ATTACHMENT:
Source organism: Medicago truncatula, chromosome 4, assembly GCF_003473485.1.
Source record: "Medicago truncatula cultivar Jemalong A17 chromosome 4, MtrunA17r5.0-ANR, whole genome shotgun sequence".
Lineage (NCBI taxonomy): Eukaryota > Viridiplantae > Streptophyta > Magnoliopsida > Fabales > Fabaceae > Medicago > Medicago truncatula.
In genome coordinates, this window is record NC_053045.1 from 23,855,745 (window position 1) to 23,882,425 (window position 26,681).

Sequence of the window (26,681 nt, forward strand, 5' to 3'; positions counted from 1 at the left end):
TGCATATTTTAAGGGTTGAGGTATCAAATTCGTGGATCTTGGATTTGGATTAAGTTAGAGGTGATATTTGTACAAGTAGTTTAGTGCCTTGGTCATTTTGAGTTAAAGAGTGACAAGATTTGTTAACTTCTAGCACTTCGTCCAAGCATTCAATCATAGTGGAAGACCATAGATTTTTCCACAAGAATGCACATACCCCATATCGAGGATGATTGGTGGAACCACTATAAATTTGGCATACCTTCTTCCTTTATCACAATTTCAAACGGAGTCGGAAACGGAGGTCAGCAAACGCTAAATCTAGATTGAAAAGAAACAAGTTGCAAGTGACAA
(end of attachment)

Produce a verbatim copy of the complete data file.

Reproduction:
Source organism: Medicago truncatula, chromosome 4, assembly GCF_003473485.1.
Source record: "Medicago truncatula cultivar Jemalong A17 chromosome 4, MtrunA17r5.0-ANR, whole genome shotgun sequence".
Lineage (NCBI taxonomy): Eukaryota > Viridiplantae > Streptophyta > Magnoliopsida > Fabales > Fabaceae > Medicago > Medicago truncatula.
In genome coordinates, this window is record NC_053045.1 from 23,855,745 (window position 1) to 23,882,425 (window position 26,681).

Sequence of the window (26,681 nt, forward strand, 5' to 3'; positions counted from 1 at the left end):
TGCATATTTTAAGGGTTGAGGTATCAAATTCGTGGATCTTGGATTTGGATTAAGTTAGAGGTGATATTTGTACAAGTAGTTTAGTGCCTTGGTCATTTTGAGTTAAAGAGTGACAAGATTTGTTAACTTCTAGCACTTCGTCCAAGCATTCAATCATAGTGGAAGACCATAGATTTTTCCACAAGAATGCACATACCCCATATCGAGGATGATTGGTGGAACCACTATAAATTTGGCATACCTTCTTCCTTTATCACAATTTCAAACGGAGTCGGAAACGGAGGTCAGCAAACGCTAAATCTAGATTGAAAAGAAACAAGTTGCAAGTGACAA